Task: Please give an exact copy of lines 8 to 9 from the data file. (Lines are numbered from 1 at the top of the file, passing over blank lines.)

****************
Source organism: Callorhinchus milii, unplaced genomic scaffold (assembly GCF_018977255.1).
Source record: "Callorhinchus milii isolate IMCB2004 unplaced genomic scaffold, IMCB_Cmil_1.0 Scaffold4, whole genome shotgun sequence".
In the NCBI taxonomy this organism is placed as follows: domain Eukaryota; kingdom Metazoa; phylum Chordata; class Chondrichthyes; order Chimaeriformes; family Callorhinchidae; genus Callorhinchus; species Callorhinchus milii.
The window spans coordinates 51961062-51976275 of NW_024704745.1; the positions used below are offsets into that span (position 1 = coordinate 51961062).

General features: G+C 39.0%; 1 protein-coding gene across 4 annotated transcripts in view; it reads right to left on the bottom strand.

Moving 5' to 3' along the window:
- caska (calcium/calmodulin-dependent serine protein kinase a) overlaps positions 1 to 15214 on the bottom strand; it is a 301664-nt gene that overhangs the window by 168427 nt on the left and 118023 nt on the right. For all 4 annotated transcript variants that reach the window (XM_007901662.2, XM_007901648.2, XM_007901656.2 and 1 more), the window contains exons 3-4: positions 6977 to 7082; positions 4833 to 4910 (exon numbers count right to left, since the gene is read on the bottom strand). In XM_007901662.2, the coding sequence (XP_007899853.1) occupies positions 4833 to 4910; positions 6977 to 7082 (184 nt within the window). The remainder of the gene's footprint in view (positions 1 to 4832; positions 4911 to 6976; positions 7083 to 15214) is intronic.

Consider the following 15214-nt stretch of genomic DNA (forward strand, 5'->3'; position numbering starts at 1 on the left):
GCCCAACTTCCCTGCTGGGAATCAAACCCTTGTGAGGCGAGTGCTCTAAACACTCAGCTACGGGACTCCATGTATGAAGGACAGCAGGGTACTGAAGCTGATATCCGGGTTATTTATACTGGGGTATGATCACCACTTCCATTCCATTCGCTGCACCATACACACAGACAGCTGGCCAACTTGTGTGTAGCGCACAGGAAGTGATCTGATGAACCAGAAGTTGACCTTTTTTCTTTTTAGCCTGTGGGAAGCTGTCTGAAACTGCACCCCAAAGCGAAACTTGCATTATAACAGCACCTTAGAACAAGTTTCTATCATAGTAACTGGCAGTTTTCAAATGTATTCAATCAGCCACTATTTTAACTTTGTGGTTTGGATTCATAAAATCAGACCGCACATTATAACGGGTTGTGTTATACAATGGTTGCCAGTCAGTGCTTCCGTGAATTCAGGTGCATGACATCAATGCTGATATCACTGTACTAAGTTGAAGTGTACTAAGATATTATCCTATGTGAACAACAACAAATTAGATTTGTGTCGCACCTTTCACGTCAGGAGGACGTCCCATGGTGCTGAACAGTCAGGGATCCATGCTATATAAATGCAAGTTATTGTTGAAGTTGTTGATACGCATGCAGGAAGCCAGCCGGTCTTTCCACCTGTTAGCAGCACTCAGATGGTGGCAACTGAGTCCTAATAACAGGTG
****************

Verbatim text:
Consider the following 15214-nt stretch of genomic DNA (forward strand, 5'->3'; position numbering starts at 1 on the left):
GCCCAACTTCCCTGCTGGGAATCAAACCCTTGTGAGGCGAGTGCTCTAAACACTCAGCTACGGGACTCCATGTATGAAGGACAGCAGGGTACTGAAGCTGATATCCGGGTTATTTATACTGGGGTATGATCACCACTTCCATTCCATTCGCTGCACCATACACACAGACAGCTGGCCAACTTGTGTGTAGCGCACAGGAAGTGATCTGATGAACCAGAAGTTGACCTTTTTTCTTTTTAGCCTGTGGGAAGCTGTCTGAAACTGCACCCCAAAGCGAAACTTGCATTATAACAGCACCTTAGAACAAGTTTCTATCATAGTAACTGGCAGTTTTCAAATGTATTCAATCAGCCACTATTTTAACTTTGTGGTTTGGATTCATAAAATCAGACCGCACATTATAACGGGTTGTGTTATACAATGGTTGCCAGTCAGTGCTTCCGTGAATTCAGGTGCATGACATCAATGCTGATATCACTGTACTAAGTTGAAGTGTACTAAGATATTATCCTATGTGAACAACAACAAATTAGATTTGTGTCGCACCTTTCACGTCAGGAGGACGTCCCATGGTGCTGAACAGTCAGGGATCCATGCTATATAAATGCAAGTTATTGTTGAAGTTGTTGATACGCATGCAGGAAGCCAGCCGGTCTTTCCACCTGTTAGCAGCACTCAGATGGTGGCAACTGAGTCCTAATAACAGGTG